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ACUTE GASTROENTERITIS

Outline
1. Epidemiology
2. Etiology
3. Pathogenesis
4. Pathophysiology
5. Clinical Features
6. Prevention
7. Investigations
8. Diagnosis
9. Classification
10. Differential Diagnosis
11. Principle of Management
12. Complication
13. Prognosis
• In developing countries, acute gastroenteritis (AGE) is a
major cause of child mortality and morbidity due to
dehydration.
• AGE is one of frequent causes of hospitalization in children
under age of five in the hospital setting, both in Malaysia
and throughout the world, especially in developing
countries.
• It is estimated that approximately 440,000 annual deaths in
children <5 years of age worldwide due to diarrhoea related
illness, with rotavirus as the main cause.
• In Malaysia, recent study by Lee et al, the financial burden
of providing inpatient care for rotavirus GE range (US0.6
million to 7.5 million) annualy.
Based on Malaysian Journal of Medicine and
Health Sciences Vol. 7 (2) June 2011 :

 Acute gastroenteritis among indigenous paediatric


patients – A descriptive Study in a Rural District
Hospital, Sarawak (2011) [at Serian District Hospital]
 Carried out by Unimas with UPM
 234 indigenous children between 2006-2007
VIRUS (about 70%)
 Rotavirus
 Norovirus
 Enteric adenoviruses
 Caliciviruses
 Astroviruses
 Enteroviruses

BACTERIA (10-20%)
 Campylobacter jejuni
 Non-typhoid Salmonella spp
 Enteropathogenic Escherichia coli
 Shigella spp
 Yersinia enterocolitica
 Shiga toxin producing E coli
 Salmonella typhi and S paratyphi
 Vibro cholerae
PROTOZOA (<10%)
Crptosporidium
Giardia Lamlia
Entamoeba histolytica

HELMINTS
Strongtloides stercoralis
Research study : Best Approaches to Acute Gastroenteritis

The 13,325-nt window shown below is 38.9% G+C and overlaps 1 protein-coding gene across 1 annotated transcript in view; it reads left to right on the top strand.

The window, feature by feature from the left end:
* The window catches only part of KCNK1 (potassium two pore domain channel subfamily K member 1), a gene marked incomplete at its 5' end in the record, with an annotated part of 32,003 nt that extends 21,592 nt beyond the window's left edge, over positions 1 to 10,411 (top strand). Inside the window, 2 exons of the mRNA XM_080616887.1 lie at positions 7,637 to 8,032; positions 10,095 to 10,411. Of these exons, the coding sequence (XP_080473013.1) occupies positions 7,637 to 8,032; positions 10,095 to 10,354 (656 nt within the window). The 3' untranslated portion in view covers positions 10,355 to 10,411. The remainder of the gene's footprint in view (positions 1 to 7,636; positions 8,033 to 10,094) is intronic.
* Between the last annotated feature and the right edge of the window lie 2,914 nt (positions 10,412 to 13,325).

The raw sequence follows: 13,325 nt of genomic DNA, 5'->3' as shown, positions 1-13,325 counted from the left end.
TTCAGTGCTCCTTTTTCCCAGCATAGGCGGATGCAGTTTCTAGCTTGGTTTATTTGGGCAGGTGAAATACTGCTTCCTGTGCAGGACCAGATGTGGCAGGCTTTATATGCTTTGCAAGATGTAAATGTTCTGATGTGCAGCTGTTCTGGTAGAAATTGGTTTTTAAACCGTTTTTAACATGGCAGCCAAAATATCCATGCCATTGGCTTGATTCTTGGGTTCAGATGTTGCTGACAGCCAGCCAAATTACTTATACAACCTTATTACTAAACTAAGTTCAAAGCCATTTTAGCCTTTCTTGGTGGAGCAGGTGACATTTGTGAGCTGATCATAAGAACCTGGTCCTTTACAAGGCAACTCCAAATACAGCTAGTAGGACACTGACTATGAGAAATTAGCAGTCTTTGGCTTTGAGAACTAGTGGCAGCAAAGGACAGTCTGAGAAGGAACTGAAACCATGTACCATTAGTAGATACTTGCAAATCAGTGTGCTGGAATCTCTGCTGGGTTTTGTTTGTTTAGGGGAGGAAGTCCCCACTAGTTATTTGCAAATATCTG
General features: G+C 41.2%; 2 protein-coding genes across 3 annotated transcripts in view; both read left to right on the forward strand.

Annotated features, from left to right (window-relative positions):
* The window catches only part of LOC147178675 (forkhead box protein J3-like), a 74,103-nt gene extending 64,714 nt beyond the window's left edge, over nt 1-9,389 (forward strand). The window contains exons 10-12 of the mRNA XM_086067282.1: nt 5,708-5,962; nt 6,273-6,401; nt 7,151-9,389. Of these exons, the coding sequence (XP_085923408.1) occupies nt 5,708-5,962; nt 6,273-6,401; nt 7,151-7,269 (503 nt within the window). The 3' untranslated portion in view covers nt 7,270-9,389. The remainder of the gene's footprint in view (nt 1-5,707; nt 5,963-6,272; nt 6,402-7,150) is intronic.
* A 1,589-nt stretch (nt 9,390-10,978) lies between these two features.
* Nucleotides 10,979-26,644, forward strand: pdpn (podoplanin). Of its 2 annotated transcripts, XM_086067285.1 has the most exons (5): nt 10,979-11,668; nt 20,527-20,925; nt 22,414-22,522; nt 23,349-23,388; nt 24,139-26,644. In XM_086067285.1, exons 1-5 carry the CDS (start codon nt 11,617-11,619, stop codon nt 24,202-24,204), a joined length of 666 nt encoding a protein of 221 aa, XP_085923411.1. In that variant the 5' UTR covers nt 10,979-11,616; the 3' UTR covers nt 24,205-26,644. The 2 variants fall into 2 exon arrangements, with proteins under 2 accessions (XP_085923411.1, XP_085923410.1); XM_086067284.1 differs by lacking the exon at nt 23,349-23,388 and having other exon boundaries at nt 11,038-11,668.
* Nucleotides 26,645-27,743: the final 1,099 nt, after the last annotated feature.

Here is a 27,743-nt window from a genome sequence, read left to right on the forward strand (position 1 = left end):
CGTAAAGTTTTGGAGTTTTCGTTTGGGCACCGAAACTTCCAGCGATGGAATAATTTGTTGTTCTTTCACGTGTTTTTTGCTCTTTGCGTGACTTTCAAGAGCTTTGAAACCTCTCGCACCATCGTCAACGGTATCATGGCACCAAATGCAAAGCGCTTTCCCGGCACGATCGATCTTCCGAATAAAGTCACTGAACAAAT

(February, 2016)
Research study : Best Approaches to Acute Gastroenteritis
(February, 2016)
Ingestion of pathogenic organism will
cause : Adherence, mucosal invasion,
enterotoxin/cytotoxin production

Interference of intestinal function


leading to increased fluid
secretion/decreased absorption

Increased luminal fluid content


leading to dehydration, loss of
electrolytes & nutrients.
 Acute gastroenteritis occur when the fluid balance between secretion
and reabsorption of fluid in the intestinal tract become damage.
 The most common presentation of AGE is diarrhea.
 Diarrhea occurs when intestinal fluid output overwhelms the
absorptive capacity of the gastrointestinal tract.
 The 2 primary mechanisms responsible for acute gastroenteritis are :
 Damage to the villous brush border of the intestine, causing
malabsorption of intestinal contents and leading to an osmotic
diarrhea
 The release of toxins that bind to specific enterocyte receptors and
cause the release of chloride ions into the intestinal lumen, leading
to secretory diarrhea.

Osmotic Diarrhea : Small (generally less than 200ml/24 hours)


Secretary Diarrhea : Large (>200ml/24 hours)
DIARRHEA

Acute (<7 days) Chronic (>14 days)

•Gastroenteritis •Post infectious secondary lactase


•Food poisoning deficiency
•Systemic infection •Cow’s milk/soy protein intolerance
•Antibiotic associated •Toddler’s diarrhoea
•Celiac disease
•Cystic fibrosis
•Irritable bowel syndrome
•Inflammatory bowel disease
•Lactose intolerance
•Giardiasis
•Laxative abuse
• Type 1-2: constipation
• Type 3-4: ideal stools
• Type 5-7: leading towards
diarrhea.
Severe symptoms :
• High fever
• Vomiting more than 48 hours
• Blood in vomit or stool
• Severe abdominal pain
• Dehydration – loss of weight, weakness, light-
headedness, decreased urination, dry skin, dry
mouth and lack of sweat and tears are
characteristic findings
Common Symptoms :
• Low grade fever
• Nausea with/without vomiting
• Mild to moderate diarrhoea
• Abdominal pain
• Lethargy

 Most of the clinical manifestations and clinical syndromes


of diarrhea are related to the infecting pathogen and the
dose or inoculum
 Additional manifestations depend on the development of
complications and the nature of the infecting pathogen
Increased risk for dehydration :
1. Infants (<6 months)